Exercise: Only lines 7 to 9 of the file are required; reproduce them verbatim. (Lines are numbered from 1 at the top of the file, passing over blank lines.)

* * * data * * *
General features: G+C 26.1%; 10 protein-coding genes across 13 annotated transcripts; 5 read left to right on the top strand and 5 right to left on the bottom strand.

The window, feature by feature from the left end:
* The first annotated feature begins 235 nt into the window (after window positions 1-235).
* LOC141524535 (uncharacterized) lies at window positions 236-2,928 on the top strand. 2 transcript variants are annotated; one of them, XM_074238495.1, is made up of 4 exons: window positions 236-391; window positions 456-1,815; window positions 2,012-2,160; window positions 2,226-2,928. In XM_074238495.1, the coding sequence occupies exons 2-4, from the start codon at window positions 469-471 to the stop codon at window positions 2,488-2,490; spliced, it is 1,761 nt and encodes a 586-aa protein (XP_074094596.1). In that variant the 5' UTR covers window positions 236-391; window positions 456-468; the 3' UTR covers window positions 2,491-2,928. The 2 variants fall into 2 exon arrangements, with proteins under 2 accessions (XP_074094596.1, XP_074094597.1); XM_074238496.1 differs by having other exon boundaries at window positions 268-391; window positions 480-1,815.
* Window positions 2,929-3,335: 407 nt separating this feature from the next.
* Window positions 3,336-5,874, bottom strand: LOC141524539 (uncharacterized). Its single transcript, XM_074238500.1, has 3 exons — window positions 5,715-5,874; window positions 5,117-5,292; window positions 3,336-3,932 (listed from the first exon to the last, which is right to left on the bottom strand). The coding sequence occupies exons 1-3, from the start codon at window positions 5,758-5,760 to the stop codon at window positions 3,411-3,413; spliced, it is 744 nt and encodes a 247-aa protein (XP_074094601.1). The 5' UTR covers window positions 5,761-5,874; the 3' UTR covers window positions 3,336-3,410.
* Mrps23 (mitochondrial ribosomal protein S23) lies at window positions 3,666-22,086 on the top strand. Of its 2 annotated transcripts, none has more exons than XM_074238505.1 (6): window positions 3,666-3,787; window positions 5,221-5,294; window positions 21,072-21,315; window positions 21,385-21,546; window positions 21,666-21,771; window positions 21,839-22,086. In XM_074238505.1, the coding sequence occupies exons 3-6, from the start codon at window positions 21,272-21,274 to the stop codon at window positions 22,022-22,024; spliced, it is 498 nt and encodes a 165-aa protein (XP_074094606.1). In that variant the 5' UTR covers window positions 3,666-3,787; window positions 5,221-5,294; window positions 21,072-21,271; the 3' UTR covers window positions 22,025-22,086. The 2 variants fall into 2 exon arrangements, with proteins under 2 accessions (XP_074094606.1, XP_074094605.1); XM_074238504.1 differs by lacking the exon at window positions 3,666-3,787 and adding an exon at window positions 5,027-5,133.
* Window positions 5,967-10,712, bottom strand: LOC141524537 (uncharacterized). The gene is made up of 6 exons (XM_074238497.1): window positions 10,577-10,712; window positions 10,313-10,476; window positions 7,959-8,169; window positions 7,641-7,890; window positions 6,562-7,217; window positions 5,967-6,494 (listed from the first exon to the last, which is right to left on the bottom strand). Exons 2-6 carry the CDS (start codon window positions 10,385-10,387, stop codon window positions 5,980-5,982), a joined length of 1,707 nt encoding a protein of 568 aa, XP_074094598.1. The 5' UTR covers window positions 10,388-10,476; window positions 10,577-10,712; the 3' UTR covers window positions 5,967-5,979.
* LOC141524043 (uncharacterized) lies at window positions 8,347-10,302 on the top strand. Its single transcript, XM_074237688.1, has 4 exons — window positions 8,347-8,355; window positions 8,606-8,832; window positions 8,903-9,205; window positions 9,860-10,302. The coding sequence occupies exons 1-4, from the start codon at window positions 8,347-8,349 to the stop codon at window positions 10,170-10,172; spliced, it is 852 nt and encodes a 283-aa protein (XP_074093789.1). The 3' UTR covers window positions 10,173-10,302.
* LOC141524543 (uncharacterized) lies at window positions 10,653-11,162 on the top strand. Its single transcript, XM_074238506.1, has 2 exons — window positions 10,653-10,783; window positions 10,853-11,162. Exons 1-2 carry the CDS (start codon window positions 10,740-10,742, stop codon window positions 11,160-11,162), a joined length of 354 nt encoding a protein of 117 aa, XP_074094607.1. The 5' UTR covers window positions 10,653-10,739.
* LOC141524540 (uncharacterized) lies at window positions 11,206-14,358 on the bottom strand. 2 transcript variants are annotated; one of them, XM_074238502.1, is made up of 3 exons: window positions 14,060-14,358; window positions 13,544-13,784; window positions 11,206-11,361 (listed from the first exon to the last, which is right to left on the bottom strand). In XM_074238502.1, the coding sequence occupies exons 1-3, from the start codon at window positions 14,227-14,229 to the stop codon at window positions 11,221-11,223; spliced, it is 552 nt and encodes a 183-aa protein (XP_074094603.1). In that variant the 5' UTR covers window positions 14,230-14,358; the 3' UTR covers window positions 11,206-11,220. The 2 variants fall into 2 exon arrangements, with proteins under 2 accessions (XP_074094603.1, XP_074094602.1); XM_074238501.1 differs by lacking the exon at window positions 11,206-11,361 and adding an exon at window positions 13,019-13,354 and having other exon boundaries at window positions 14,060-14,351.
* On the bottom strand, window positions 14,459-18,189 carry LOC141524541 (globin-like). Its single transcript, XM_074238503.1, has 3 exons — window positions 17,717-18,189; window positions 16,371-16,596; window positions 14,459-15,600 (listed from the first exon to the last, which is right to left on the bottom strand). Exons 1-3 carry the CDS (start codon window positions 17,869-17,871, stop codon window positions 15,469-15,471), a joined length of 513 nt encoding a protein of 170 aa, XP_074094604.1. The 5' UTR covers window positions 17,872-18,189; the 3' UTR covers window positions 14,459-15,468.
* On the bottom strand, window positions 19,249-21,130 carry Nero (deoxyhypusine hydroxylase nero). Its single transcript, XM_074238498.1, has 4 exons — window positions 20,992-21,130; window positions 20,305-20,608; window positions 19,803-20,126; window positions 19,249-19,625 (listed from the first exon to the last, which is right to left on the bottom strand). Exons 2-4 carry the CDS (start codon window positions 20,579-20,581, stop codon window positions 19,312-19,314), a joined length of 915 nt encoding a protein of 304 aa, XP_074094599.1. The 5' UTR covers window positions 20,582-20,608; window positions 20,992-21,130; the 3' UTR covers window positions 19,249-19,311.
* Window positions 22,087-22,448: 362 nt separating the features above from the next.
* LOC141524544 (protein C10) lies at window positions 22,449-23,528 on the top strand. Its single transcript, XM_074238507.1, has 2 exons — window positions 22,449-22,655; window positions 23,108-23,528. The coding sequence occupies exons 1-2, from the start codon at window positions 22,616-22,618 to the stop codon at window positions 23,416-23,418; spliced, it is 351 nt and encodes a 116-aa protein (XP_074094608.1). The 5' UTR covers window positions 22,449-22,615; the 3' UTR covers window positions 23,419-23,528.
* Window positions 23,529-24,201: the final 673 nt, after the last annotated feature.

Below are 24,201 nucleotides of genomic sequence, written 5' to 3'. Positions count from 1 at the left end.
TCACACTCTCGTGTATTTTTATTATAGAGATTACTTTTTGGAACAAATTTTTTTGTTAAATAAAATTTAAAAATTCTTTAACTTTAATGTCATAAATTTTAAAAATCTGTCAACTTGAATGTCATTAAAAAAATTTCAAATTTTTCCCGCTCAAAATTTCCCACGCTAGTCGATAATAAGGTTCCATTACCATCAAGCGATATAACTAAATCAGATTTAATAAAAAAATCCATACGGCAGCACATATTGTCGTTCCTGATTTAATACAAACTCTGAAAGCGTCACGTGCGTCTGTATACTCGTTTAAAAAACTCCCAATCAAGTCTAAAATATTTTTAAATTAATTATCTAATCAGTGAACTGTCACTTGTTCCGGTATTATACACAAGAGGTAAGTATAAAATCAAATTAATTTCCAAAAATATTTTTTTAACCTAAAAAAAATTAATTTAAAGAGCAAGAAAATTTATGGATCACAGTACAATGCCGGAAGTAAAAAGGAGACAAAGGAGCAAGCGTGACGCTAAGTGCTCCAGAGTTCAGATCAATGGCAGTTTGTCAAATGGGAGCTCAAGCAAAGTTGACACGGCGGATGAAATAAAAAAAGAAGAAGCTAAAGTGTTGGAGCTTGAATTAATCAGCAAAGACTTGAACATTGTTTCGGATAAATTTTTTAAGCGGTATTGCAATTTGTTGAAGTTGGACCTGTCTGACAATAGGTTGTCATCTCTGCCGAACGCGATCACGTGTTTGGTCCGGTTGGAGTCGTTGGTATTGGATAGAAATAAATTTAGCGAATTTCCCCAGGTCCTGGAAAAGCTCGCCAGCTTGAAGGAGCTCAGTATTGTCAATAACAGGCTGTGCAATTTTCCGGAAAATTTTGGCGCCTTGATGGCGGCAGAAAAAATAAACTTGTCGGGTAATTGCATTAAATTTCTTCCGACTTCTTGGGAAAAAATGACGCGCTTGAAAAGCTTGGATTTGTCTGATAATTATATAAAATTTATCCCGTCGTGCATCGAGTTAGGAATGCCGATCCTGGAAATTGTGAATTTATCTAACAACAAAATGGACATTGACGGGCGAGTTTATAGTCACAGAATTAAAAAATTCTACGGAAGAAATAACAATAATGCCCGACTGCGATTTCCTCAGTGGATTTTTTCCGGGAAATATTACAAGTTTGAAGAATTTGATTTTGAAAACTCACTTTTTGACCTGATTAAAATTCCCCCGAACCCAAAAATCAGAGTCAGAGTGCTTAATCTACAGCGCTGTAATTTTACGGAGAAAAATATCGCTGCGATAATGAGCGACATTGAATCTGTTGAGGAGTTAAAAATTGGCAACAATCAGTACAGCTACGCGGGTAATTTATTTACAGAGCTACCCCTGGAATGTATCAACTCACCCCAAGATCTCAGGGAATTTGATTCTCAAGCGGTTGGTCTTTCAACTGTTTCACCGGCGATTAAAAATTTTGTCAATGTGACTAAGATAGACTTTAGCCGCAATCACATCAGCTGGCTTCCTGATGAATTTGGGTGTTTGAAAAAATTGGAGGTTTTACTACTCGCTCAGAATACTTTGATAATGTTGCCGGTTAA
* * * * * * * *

* Mrps23 (mitochondrial ribosomal protein S23) lies at window positions 3,666-22,086 on the top strand. Of its 2 annotated transcripts, none has more exons than XM_074238505.1 (6): window positions 3,666-3,787; window positions 5,221-5,294; window positions 21,072-21,315; window positions 21,385-21,546; window positions 21,666-21,771; window positions 21,839-22,086. In XM_074238505.1, the coding sequence occupies exons 3-6, from the start codon at window positions 21,272-21,274 to the stop codon at window positions 22,022-22,024; spliced, it is 498 nt and encodes a 165-aa protein (XP_074094606.1). In that variant the 5' UTR covers window positions 3,666-3,787; window positions 5,221-5,294; window positions 21,072-21,271; the 3' UTR covers window positions 22,025-22,086. The 2 variants fall into 2 exon arrangements, with proteins under 2 accessions (XP_074094606.1, XP_074094605.1); XM_074238504.1 differs by lacking the exon at window positions 3,666-3,787 and adding an exon at window positions 5,027-5,133.
* Window positions 5,967-10,712, bottom strand: LOC141524537 (uncharacterized). The gene is made up of 6 exons (XM_074238497.1): window positions 10,577-10,712; window positions 10,313-10,476; window positions 7,959-8,169; window positions 7,641-7,890; window positions 6,562-7,217; window positions 5,967-6,494 (listed from the first exon to the last, which is right to left on the bottom strand). Exons 2-6 carry the CDS (start codon window positions 10,385-10,387, stop codon window positions 5,980-5,982), a joined length of 1,707 nt encoding a protein of 568 aa, XP_074094598.1. The 5' UTR covers window positions 10,388-10,476; window positions 10,577-10,712; the 3' UTR covers window positions 5,967-5,979.
* LOC141524043 (uncharacterized) lies at window positions 8,347-10,302 on the top strand. Its single transcript, XM_074237688.1, has 4 exons — window positions 8,347-8,355; window positions 8,606-8,832; window positions 8,903-9,205; window positions 9,860-10,302. The coding sequence occupies exons 1-4, from the start codon at window positions 8,347-8,349 to the stop codon at window positions 10,170-10,172; spliced, it is 852 nt and encodes a 283-aa protein (XP_074093789.1). The 3' UTR covers window positions 10,173-10,302.